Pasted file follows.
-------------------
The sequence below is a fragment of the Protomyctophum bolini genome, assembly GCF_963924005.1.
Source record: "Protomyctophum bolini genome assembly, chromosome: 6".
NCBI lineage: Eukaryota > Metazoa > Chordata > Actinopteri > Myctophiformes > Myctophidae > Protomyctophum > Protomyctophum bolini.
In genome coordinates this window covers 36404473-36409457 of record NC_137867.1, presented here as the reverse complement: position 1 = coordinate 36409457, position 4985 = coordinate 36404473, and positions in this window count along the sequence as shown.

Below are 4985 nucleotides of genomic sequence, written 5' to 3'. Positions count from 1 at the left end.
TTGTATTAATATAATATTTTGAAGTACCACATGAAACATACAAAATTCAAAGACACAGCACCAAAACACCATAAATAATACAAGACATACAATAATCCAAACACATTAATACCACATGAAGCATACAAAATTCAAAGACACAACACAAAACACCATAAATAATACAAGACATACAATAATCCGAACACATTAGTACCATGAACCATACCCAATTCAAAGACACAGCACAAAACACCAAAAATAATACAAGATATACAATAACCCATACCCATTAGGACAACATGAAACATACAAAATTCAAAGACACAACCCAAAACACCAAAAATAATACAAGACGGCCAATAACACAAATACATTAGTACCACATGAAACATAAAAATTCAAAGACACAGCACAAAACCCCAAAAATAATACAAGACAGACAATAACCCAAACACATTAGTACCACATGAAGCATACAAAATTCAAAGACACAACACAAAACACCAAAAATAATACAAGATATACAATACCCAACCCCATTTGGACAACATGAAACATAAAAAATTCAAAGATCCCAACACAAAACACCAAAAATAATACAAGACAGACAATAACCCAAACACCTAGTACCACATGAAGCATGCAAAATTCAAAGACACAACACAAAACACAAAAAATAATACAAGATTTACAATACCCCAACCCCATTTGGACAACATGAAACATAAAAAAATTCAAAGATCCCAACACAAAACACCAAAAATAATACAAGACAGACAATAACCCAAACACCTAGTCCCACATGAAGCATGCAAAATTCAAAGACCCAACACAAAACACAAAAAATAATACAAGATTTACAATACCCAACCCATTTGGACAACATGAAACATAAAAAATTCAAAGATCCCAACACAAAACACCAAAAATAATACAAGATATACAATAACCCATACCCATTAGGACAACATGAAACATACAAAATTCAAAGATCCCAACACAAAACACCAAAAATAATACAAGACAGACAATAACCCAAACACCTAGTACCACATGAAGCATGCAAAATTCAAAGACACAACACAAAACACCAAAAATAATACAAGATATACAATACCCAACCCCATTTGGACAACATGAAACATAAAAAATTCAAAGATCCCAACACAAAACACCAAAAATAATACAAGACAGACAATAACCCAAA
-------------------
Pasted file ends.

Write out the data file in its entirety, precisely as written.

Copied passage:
The sequence below is a fragment of the Protomyctophum bolini genome, assembly GCF_963924005.1.
Source record: "Protomyctophum bolini genome assembly, chromosome: 6".
NCBI lineage: Eukaryota > Metazoa > Chordata > Actinopteri > Myctophiformes > Myctophidae > Protomyctophum > Protomyctophum bolini.
In genome coordinates this window covers 36404473-36409457 of record NC_137867.1, presented here as the reverse complement: position 1 = coordinate 36409457, position 4985 = coordinate 36404473, and positions in this window count along the sequence as shown.

Below are 4985 nucleotides of genomic sequence, written 5' to 3'. Positions count from 1 at the left end.
TTGTATTAATATAATATTTTGAAGTACCACATGAAACATACAAAATTCAAAGACACAGCACCAAAACACCATAAATAATACAAGACATACAATAATCCAAACACATTAATACCACATGAAGCATACAAAATTCAAAGACACAACACAAAACACCATAAATAATACAAGACATACAATAATCCGAACACATTAGTACCATGAACCATACCCAATTCAAAGACACAGCACAAAACACCAAAAATAATACAAGATATACAATAACCCATACCCATTAGGACAACATGAAACATACAAAATTCAAAGACACAACCCAAAACACCAAAAATAATACAAGACGGCCAATAACACAAATACATTAGTACCACATGAAACATAAAAATTCAAAGACACAGCACAAAACCCCAAAAATAATACAAGACAGACAATAACCCAAACACATTAGTACCACATGAAGCATACAAAATTCAAAGACACAACACAAAACACCAAAAATAATACAAGATATACAATACCCAACCCCATTTGGACAACATGAAACATAAAAAATTCAAAGATCCCAACACAAAACACCAAAAATAATACAAGACAGACAATAACCCAAACACCTAGTACCACATGAAGCATGCAAAATTCAAAGACACAACACAAAACACAAAAAATAATACAAGATTTACAATACCCCAACCCCATTTGGACAACATGAAACATAAAAAAATTCAAAGATCCCAACACAAAACACCAAAAATAATACAAGACAGACAATAACCCAAACACCTAGTCCCACATGAAGCATGCAAAATTCAAAGACCCAACACAAAACACAAAAAATAATACAAGATTTACAATACCCAACCCATTTGGACAACATGAAACATAAAAAATTCAAAGATCCCAACACAAAACACCAAAAATAATACAAGATATACAATAACCCATACCCATTAGGACAACATGAAACATACAAAATTCAAAGATCCCAACACAAAACACCAAAAATAATACAAGACAGACAATAACCCAAACACCTAGTACCACATGAAGCATGCAAAATTCAAAGACACAACACAAAACACCAAAAATAATACAAGATATACAATACCCAACCCCATTTGGACAACATGAAACATAAAAAATTCAAAGATCCCAACACAAAACACCAAAAATAATACAAGACAGACAATAACCCAAA